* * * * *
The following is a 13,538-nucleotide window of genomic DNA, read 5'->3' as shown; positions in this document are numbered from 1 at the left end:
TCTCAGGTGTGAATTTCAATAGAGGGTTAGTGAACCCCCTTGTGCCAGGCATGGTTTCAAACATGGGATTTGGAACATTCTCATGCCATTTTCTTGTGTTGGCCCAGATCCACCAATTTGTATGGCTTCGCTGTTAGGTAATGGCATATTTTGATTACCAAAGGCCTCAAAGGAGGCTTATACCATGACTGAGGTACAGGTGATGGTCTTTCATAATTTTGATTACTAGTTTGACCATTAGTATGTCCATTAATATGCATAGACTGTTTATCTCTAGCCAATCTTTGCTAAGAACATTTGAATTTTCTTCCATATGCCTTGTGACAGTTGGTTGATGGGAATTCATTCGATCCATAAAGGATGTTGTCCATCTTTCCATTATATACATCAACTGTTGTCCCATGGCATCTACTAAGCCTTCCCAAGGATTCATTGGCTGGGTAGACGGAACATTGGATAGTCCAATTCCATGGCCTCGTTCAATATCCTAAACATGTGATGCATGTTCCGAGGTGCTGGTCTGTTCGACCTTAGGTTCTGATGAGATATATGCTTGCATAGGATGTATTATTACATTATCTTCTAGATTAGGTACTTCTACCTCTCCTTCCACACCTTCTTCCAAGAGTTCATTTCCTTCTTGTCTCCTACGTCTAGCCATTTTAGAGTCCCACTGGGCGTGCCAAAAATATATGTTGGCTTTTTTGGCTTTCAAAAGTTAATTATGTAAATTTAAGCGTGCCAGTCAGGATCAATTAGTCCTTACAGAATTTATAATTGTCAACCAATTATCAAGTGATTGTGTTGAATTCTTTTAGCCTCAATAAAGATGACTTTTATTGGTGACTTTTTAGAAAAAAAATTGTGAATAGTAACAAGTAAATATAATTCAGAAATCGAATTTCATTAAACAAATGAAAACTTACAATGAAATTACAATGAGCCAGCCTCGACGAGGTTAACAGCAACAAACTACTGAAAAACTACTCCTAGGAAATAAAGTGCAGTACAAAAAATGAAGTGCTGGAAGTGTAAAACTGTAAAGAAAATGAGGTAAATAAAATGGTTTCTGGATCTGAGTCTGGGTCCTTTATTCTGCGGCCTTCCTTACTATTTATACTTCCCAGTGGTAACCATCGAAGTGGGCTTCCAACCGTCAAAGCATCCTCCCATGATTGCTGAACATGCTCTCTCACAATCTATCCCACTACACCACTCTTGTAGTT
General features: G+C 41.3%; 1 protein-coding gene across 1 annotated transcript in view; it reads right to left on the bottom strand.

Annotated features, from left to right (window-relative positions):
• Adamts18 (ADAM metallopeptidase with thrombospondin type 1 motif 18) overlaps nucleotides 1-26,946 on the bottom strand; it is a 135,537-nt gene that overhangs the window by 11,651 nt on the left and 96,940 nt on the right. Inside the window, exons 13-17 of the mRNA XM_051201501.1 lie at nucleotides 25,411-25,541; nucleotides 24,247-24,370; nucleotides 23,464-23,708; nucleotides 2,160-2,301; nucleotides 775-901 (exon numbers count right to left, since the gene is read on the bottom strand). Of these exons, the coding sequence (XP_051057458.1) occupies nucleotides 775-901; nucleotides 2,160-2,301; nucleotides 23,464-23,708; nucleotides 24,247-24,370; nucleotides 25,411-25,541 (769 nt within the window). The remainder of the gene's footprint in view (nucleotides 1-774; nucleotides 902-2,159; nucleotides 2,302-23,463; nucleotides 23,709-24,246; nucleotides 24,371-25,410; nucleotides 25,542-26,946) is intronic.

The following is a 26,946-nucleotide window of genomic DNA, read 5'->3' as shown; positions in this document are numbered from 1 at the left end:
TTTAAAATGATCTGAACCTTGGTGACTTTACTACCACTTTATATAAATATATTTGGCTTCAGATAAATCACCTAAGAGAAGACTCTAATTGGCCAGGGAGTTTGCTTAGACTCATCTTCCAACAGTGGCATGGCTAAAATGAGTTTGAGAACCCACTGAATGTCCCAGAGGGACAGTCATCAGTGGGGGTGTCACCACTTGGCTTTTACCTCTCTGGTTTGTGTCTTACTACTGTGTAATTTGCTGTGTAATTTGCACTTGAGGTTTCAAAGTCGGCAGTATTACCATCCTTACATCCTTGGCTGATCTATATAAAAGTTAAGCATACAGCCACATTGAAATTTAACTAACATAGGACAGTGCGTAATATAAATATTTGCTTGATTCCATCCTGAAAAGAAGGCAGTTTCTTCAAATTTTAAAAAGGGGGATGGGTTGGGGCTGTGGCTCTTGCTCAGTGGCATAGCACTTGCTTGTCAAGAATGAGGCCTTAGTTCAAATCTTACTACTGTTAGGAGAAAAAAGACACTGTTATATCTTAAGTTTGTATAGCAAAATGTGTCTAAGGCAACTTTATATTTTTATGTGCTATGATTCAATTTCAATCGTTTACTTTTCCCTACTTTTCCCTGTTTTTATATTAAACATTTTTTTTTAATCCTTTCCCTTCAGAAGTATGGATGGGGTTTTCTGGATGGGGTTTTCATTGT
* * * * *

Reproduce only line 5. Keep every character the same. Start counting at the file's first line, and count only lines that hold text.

• Adamts18 (ADAM metallopeptidase with thrombospondin type 1 motif 18) overlaps nucleotides 1-26,946 on the bottom strand; it is a 135,537-nt gene that overhangs the window by 11,651 nt on the left and 96,940 nt on the right. Inside the window, exons 13-17 of the mRNA XM_051201501.1 lie at nucleotides 25,411-25,541; nucleotides 24,247-24,370; nucleotides 23,464-23,708; nucleotides 2,160-2,301; nucleotides 775-901 (exon numbers count right to left, since the gene is read on the bottom strand). Of these exons, the coding sequence (XP_051057458.1) occupies nucleotides 775-901; nucleotides 2,160-2,301; nucleotides 23,464-23,708; nucleotides 24,247-24,370; nucleotides 25,411-25,541 (769 nt within the window). The remainder of the gene's footprint in view (nucleotides 1-774; nucleotides 902-2,159; nucleotides 2,302-23,463; nucleotides 23,709-24,246; nucleotides 24,371-25,410; nucleotides 25,542-26,946) is intronic.